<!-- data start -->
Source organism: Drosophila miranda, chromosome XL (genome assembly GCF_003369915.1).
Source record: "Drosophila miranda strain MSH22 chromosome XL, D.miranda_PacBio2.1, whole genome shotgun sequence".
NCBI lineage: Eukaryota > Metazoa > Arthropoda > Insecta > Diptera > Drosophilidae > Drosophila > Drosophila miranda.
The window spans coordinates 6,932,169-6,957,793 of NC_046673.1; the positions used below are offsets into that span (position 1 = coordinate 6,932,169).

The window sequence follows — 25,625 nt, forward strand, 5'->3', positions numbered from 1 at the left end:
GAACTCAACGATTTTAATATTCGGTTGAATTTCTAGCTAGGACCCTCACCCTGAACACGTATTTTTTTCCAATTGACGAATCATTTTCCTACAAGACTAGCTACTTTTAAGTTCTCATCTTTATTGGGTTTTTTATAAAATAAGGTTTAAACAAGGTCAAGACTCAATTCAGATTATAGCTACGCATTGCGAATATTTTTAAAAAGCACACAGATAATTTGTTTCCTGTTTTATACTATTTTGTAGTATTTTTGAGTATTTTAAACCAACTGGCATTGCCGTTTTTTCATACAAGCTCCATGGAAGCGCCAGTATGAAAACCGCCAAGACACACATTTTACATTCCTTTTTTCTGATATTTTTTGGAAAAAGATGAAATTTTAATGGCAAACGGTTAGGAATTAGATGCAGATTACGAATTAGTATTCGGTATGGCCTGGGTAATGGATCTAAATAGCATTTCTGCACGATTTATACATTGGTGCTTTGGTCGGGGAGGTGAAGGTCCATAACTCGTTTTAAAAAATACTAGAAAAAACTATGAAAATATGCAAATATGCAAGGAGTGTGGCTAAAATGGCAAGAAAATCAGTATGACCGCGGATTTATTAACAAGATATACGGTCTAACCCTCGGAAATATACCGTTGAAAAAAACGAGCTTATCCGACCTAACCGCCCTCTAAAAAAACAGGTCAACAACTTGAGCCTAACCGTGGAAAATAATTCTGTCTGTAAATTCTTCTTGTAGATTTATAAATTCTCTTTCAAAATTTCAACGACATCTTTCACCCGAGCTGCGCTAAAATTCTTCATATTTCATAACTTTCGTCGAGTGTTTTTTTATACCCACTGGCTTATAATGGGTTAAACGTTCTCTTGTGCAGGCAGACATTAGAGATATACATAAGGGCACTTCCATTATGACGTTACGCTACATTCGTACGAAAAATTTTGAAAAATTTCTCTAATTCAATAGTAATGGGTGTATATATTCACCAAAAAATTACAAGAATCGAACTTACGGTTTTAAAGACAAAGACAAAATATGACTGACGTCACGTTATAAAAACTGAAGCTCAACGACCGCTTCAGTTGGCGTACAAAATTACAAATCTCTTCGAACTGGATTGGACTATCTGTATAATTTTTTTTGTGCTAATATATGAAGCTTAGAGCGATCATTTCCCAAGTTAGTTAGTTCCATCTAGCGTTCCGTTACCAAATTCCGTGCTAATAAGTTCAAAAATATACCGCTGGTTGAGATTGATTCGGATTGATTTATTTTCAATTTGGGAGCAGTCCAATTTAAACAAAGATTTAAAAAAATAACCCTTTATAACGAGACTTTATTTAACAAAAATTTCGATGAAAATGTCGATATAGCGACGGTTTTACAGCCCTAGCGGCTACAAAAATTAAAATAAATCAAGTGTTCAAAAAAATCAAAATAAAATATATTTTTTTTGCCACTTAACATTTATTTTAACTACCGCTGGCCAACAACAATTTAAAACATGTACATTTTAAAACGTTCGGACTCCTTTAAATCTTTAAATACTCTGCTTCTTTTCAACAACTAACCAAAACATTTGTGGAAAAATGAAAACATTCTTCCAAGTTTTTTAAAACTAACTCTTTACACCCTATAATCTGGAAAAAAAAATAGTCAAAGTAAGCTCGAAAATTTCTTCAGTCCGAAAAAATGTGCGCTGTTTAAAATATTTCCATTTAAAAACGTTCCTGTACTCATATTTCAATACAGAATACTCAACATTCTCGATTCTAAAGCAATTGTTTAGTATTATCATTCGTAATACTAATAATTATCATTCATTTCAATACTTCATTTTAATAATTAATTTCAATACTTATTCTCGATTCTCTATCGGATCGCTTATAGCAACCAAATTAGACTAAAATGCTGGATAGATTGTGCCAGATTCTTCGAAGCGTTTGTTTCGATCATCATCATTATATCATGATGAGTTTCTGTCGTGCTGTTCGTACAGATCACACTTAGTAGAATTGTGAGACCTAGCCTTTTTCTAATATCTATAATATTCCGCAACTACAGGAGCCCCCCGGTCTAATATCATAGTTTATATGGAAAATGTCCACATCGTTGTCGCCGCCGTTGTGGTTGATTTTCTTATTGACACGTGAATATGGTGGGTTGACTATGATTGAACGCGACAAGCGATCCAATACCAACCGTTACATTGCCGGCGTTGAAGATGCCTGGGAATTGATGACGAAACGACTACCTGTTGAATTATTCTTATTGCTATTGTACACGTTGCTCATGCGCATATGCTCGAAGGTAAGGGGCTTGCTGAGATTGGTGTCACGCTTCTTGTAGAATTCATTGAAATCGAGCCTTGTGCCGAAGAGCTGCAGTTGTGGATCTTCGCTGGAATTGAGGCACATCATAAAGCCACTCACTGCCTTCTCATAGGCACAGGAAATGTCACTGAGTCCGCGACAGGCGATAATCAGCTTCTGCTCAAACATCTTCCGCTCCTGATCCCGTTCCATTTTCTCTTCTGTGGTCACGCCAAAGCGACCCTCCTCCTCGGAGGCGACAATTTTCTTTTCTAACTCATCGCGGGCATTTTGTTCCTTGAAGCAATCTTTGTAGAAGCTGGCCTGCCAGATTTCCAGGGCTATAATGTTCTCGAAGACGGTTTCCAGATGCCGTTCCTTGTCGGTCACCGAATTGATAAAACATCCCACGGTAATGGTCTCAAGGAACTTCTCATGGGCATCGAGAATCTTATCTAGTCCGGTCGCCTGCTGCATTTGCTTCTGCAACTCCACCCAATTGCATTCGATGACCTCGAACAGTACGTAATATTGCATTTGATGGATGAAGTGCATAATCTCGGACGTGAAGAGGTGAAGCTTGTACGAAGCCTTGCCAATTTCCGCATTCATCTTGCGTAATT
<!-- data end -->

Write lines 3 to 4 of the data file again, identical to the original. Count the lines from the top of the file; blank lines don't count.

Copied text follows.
NCBI lineage: Eukaryota > Metazoa > Arthropoda > Insecta > Diptera > Drosophilidae > Drosophila > Drosophila miranda.
The window spans coordinates 6,932,169-6,957,793 of NC_046673.1; the positions used below are offsets into that span (position 1 = coordinate 6,932,169).